MU's Energy Conservation Success [abstract]

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MU's Energy Conservation Success [abstract]

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[-] show simple item record Bassett, Eric en Coleman, Paul en
dc.coverage.spatial Missouri -- Columbia 2009-04-16T14:39:32Z en 2009-04-16T14:39:32Z en 2009 eng
dc.description Only abstract of poster available. en
dc.description Track III: Energy Infrastructure en
dc.description.abstract Highly reliable and cost effective utilities are essential for the University of Missouri (MU) to achieve its academic, research, and outreach missions. MU's Campus Facilities - Energy Management department focuses on three key areas to help meet that requirement; Production Efficiency and Reliability, Energy Conservation, and Renewable Fuels. This poster presentation highlights MU's energy conservation program and the associated economic and environmental benefits. The annual utility cost avoidance from energy conservation measures has now reached $4.3 million. This is equivalent to three degree programs or $170 reduction in tuition per student. Since the program started MU has reduced energy use by 12% on a square foot basis. Based on EPA data, the corresponding reduction of CO2 emissions is equivalent to the removal of 18,000 cars from our roadways or the planting of 28,000 acres of trees. Following is a description of our program by energy saving category. • Lighting - Approximately 99% of the exterior lighting and over 90% of the interior lighting on campus has been converted to high efficiency lighting. Incandescent exit signs have been replaced with LED, reducing energy consumption by 80 - 90%. Daylight harvesting has also been used to automatically turn off interior lights in areas that receive sunlight. • Motion Sensors - Motion sensors have been installed in thousands of classrooms, offices, conference rooms, and laboratories to turn off lights and set-back thermostats when spaces are unoccupied. • Efficiency Upgrades of Building Heating, Ventilating and Air Conditioning (HVAC) Systems - Major HVAC systems have been retrofitted to higher efficiency systems, by upgrading the controls, motors, regulation of air flow, and use of energy recovery systems to reduce building energy consumption. • Design Standards for HVAC Systems - Energy efficiency design standards for HVAC systems are implemented on all campus projects to meet or exceed federal and state guidelines. • Energy Management Control System (EMCS) - The EMCS is an automated digital control system for HVAC systems, which monitors, controls, and reports energy use while maintaining comfort in campus buildings. Over the past 16 years the EMCS system has been expanded from fewer than 10 buildings to over 110 buildings comprising approximately 80% of the campus. • Reduced Building Energy Use and Analysis - All buildings are fully metered for energy consumption. Metering data is analyzed and energy consumption patterns are identified. Buildings showing a potential energy saving opportunities are audited and energy conservation projects are implemented. • Window Film - Window film has been installed on several buildings to reduce radiant heating during the summer months. • Chilled Water Loop - Over 17 miles of underground chilled water loop piping connects major campus buildings to form a loop, reducing the number of chillers required by 75%. • Campus-wide Energy Conservation Awareness - Faculty, staff, and students are encouraged to conserve energy through the use of advertisements, tours, and presentations. en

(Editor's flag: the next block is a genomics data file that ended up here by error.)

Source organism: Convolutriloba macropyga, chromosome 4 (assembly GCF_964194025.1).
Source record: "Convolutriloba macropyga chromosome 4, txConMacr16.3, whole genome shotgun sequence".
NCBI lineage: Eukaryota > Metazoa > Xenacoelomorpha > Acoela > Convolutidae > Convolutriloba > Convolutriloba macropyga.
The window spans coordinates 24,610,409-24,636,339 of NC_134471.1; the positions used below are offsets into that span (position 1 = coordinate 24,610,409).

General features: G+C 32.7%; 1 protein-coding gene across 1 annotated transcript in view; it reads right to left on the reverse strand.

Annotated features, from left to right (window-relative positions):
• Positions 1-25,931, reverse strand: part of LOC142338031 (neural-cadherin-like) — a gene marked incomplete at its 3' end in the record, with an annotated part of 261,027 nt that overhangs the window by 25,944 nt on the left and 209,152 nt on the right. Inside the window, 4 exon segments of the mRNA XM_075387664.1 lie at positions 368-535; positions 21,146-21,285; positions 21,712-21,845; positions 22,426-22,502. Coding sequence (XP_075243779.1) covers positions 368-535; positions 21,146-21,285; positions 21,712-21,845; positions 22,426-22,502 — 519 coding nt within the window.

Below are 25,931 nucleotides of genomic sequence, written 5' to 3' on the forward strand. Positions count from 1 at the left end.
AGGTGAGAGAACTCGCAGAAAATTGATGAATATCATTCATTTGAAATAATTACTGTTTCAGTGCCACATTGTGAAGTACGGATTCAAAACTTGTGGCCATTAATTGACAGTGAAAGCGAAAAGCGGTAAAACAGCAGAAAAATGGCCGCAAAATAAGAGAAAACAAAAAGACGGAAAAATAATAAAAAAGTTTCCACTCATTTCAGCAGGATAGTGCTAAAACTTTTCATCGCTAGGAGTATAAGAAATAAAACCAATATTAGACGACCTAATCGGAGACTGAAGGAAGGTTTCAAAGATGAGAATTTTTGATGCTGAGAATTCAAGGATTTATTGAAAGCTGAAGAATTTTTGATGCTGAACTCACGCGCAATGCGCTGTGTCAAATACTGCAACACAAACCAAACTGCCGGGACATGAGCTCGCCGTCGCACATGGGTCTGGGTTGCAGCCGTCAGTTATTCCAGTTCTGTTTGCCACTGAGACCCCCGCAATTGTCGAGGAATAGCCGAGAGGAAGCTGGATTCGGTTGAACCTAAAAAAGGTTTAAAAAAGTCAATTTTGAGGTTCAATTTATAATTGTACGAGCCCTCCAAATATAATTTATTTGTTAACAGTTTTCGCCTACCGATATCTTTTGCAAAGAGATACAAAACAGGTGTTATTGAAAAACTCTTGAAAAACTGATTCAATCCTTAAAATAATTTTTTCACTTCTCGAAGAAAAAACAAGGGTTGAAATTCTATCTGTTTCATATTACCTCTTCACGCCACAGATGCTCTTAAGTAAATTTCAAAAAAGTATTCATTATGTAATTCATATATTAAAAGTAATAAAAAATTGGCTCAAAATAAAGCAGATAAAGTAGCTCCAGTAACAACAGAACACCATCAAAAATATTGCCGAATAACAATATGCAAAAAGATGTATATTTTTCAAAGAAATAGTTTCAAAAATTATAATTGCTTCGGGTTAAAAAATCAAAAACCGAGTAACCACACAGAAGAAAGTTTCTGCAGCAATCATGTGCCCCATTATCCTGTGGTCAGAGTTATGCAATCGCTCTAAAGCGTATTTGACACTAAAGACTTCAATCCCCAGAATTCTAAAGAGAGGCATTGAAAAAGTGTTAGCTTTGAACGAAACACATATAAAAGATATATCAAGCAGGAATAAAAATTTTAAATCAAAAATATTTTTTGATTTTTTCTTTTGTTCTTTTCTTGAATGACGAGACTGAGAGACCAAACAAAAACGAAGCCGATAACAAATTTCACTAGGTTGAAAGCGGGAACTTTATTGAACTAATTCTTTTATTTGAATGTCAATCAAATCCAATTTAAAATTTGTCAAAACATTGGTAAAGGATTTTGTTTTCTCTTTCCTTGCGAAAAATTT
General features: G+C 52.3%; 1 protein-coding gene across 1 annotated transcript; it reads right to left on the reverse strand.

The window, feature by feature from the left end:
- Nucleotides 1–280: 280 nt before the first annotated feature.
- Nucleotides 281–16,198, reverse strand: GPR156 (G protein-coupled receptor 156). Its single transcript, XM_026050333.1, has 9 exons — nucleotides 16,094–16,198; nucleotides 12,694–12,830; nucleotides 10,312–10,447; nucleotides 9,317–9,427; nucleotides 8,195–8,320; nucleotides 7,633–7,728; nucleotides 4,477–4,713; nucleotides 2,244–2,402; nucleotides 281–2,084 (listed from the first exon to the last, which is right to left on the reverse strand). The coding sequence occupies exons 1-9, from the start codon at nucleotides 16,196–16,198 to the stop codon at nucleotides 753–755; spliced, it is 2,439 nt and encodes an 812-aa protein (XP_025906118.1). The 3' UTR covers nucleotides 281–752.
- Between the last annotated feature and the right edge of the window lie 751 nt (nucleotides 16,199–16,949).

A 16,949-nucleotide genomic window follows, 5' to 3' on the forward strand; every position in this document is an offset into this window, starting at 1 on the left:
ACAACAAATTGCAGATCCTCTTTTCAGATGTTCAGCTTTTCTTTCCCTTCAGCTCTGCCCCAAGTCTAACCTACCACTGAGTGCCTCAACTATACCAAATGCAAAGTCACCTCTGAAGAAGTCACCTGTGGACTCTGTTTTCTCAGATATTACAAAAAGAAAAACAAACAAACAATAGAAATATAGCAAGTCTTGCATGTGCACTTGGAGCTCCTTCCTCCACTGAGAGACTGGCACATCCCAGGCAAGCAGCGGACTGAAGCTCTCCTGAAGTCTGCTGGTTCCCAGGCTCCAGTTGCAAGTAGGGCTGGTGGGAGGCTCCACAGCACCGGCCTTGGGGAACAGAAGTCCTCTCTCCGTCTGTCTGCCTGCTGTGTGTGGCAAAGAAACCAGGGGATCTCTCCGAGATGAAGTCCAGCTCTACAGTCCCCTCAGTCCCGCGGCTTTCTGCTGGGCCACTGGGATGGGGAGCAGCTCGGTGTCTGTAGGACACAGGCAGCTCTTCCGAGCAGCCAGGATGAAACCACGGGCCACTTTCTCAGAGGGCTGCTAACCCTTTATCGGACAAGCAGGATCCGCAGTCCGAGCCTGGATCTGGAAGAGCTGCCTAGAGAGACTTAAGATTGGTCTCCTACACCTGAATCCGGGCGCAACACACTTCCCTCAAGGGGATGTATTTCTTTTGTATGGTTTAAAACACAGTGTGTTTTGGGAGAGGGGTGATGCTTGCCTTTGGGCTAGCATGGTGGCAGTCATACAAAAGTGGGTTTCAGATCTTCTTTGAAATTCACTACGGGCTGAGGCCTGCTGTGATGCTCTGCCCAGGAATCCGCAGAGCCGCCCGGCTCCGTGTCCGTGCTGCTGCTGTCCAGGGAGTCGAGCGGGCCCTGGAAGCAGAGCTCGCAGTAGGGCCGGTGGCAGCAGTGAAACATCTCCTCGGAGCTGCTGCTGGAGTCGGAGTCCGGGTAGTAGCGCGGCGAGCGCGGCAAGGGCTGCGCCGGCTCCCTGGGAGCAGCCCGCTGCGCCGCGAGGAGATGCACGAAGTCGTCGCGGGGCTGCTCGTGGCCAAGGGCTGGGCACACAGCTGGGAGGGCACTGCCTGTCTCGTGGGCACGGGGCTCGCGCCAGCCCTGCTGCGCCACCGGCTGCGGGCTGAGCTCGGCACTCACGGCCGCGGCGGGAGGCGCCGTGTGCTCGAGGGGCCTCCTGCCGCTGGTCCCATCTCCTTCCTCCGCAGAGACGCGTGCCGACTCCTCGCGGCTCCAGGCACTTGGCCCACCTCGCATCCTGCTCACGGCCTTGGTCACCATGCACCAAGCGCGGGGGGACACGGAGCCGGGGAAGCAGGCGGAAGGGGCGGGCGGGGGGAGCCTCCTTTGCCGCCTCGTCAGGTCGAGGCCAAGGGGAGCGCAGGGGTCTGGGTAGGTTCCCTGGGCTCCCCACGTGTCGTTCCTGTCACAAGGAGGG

dc.language.iso en_US en
dc.relation.ispartof Posters (Missouri Energy Summit 2009) en
dc.subject Energy Infrastructure en
dc.subject economic impact en
dc.subject environmental impact en
dc.title MU's Energy Conservation Success [abstract] en
dc.type Abstract en
dc.contributor.meetingname Missouri Energy Summit (2009 : University of Missouri--Columbia) en
dc.contributor.corporatename University of Missouri (System) en
dc.relation.ispartofcommunity University of Missouri System. Missouri Summits. Missouri Energy Summit 2009

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